Proposed federal bill may increase UNC-system health care costs

Premiums may double in system

By Jen Serdetchnaia | The Daily Tar Heel

A proposed federal regulation might change the administration — and significantly increase costs — of student health plans at universities nationwide, including the UNC-system plan that was introduced last semester.

University health insurance plans have come under scrutiny for having a greater profit margin than the typical individual health insurance coverage, while not providing students sufficient coverage.

The proposed regulation released last week by the U.S. Department of Health and Human Services would categorize student health plans as individual health insurance coverage.

Other components of the regulations include mandating that university plans cannot discriminate against students based on pre-existing conditions.

The 60-day comment period, which allows external organizations the opportunity to comment, began Feb. 11 as the proposed regulation was published.

“This bill maybe means we can’t have a hard waiver plan, which would make our premiums double,” said Bruce Mallette, the senior associate vice president for academic and student affairs for the UNC system, at last week’s Board of Governors meeting.

A hard waiver requires students to show evidence of credible coverage to be enrolled in system schools.

Mallette said the board is going to review the proposed regulation.

“Since there is a 60-day comment period, the regulatory phase is still to be shaped,” Mallette said in an e-mail.“Thus, the final regulations are not yet known, and the full impact of the federal rules on future premium pricing of the UNC-systemwide plan is not yet known either,” he said.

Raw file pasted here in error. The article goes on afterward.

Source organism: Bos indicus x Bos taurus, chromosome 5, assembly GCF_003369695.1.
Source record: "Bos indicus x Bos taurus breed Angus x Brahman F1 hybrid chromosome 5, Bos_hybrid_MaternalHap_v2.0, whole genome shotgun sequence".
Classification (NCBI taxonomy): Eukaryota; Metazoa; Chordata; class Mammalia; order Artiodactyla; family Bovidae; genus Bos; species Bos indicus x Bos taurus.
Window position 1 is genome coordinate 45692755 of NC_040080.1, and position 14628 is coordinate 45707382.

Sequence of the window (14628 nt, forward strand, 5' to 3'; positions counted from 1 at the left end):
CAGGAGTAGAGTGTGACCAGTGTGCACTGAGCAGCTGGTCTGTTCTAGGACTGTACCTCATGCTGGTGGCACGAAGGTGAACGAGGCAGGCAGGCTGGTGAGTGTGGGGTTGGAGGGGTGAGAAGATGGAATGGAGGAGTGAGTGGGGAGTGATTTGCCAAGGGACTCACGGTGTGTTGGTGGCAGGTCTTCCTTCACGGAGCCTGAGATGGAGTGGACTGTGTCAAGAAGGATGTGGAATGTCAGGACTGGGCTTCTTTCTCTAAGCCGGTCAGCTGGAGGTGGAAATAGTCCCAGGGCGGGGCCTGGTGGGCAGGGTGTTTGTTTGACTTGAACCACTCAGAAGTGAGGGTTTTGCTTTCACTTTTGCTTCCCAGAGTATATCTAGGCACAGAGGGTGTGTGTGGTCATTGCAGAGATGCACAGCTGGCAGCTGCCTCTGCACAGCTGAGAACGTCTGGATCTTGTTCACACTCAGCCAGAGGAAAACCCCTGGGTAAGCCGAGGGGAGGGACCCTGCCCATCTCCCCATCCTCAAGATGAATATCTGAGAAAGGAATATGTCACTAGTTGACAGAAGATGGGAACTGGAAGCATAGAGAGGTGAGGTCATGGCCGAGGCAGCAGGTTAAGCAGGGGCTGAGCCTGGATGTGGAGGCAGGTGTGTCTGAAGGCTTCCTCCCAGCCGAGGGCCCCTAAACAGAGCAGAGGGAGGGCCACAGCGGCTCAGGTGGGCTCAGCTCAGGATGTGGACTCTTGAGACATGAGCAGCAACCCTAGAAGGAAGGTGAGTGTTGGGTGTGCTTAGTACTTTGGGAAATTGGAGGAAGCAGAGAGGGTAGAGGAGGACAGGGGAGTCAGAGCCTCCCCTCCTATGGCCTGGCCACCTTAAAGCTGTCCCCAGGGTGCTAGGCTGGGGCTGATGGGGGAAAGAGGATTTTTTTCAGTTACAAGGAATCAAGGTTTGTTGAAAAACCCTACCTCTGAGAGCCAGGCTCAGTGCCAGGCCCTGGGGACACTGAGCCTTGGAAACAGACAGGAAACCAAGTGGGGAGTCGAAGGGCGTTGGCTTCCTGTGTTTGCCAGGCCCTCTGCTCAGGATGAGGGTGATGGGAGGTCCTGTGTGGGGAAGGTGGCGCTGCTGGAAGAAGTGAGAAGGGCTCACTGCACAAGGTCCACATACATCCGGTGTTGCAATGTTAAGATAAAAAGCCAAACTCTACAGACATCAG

Mary Covington, executive director for the UNC-CH Campus Health Services, said in an e-mail the health insurance process is constantly being examined for its utility for students.

Legislators are acknowledging that students are sometimes offered limited benefits through student health insurance plans, and the regulation would be an attempt to fix that, she said.

“The Affordable Health Care Act has recognized the significance of three million students who are covered by student insurance plans,” Covington said.

She said that although student insurance plans are less expensive than other options, they do not always satisfy the standards set by the American College Health Association, an organization that addresses the health needs for college students.

“These plans were inexpensive and thus attractive to students but left the insured open to catastrophic medical expenses,” Covington said.

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